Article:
Johann-Mattis List How Well Do Automatic Methods for Language Comparison Work?
© Maximilian Dörrbecker
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Max Planck Institute for the Science of Human History
The Max Planck Institute for the Science of Human History conducts basic research using modern analytical methods with the aim of a multidisciplinary and integrated science of human history. It seeks to bridge the gap between historical disciplines and the natural sciences. Scientists from a range of fields, such as biology, linguistics, archaeology, anthropology and history jointly work on innovative methods, in particular in the fields of cutting-edge genetic and proteomic sequencing, bioinformatics, archaeological science, computational modeling, language databases, and phylogeography. This thoroughly integrated, interdisciplinary approach will address long-standing questions about human history – including some previously deemed difficult, or even completely intractable – as well as novel questions inspired by the new horizons that cutting edge methods open up. (Source)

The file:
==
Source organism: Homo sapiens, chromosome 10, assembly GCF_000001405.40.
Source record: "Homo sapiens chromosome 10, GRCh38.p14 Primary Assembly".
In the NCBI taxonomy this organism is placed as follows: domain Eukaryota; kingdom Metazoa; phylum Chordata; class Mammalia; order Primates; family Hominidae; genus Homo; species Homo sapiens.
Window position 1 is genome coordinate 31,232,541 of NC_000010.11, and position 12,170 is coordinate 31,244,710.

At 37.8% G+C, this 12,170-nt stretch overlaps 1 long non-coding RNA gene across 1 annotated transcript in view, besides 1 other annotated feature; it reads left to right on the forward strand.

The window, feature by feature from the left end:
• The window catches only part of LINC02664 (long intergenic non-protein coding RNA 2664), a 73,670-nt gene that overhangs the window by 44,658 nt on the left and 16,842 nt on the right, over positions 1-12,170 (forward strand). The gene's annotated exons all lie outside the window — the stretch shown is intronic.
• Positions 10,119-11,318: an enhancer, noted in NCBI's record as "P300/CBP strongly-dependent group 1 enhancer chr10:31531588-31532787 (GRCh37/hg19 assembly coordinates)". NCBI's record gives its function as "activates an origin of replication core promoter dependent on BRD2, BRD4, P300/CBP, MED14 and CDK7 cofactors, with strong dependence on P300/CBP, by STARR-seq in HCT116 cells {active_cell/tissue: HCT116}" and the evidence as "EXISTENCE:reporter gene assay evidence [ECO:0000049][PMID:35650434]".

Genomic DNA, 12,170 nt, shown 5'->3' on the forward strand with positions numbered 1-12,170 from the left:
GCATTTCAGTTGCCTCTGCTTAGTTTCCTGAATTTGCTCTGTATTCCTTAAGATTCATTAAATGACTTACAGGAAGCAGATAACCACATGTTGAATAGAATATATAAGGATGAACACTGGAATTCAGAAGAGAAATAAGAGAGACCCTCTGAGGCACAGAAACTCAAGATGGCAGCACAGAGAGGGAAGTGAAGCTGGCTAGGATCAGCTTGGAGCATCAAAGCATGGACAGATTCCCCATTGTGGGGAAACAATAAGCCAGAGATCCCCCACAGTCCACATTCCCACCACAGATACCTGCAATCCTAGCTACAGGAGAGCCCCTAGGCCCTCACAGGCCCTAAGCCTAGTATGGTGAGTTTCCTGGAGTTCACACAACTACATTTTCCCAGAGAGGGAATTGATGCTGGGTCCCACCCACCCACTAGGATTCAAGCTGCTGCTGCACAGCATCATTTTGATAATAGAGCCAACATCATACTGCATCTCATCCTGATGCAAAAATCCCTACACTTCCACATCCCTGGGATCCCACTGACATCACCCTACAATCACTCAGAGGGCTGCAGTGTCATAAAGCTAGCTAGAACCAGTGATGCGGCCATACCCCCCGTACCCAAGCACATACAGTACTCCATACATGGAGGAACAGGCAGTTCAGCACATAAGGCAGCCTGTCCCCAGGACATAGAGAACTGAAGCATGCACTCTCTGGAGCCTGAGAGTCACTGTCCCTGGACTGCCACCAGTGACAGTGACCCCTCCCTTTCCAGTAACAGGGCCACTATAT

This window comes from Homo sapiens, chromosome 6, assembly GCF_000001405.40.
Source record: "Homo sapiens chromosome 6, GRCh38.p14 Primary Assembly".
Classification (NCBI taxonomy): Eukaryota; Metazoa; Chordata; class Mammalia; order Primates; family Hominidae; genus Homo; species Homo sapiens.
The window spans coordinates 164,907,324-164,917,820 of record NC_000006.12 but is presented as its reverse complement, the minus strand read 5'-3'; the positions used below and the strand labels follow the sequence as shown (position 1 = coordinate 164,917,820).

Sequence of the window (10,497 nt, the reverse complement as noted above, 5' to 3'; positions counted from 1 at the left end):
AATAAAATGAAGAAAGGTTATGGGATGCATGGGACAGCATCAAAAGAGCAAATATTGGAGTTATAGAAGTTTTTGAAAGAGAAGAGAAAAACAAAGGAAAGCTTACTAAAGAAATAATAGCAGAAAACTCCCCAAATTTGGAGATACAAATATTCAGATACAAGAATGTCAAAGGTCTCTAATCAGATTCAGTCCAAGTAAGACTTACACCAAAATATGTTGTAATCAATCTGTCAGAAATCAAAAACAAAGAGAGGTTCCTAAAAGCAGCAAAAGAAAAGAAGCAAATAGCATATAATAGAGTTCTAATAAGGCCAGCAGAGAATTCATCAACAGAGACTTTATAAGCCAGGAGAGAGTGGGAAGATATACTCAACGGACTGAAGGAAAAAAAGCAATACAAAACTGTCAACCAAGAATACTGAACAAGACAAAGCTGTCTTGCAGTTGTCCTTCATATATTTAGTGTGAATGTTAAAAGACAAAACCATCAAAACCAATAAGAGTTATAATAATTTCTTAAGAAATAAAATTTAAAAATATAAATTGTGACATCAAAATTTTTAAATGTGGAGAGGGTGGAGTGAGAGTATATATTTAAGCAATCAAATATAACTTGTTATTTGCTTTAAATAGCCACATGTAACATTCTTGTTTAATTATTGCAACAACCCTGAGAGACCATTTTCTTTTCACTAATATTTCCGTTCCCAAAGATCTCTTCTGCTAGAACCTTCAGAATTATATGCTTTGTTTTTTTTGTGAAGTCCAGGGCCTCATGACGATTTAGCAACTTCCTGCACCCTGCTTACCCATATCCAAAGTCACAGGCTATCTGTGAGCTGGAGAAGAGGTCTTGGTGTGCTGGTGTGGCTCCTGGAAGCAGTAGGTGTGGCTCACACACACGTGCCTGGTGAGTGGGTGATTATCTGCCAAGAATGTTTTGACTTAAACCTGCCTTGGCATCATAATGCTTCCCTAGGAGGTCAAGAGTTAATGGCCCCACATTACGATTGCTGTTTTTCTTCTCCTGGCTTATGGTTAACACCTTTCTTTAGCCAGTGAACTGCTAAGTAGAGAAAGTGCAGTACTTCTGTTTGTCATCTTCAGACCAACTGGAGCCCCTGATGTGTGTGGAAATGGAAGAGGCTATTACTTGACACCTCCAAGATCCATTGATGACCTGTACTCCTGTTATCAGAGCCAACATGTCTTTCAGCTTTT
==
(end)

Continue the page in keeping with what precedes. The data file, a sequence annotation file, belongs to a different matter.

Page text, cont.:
There are more than 7,000 languages spoken worldwide. Many languages have evolved from a common ancestry line but we do not yet know where all the languages have come from and why there is such a great diversity. To find out how languages are related and form a family, linguists compare them by sifting through dictionaries, grammars or word lists. Recently, scholars have proposed automatic methods to compare languages more efficiently. However, many classical linguists do not trust these methods. JOHANN-MATTIS LIST wants to know how well these automatic methods for language comparison really perform. As he describes in this video, his research team compared the algorithms’ output directly with the judgment of experts using a data set covering more than five language families. They found that some algorithms perform remarkably well. This means that automatic methods of language comparison have reached a level of performance that allows linguists to use them as a pre-viewing tool.
LT Video Publication DOI: https://doi.org/10.21036/LTPUB10576
The Potential of Automatic Word Comparison for Historical Linguistics
- Johann-Mattis List, Simon J. Greenhill and Russell D. Gray
- PloS one
- Published in 2017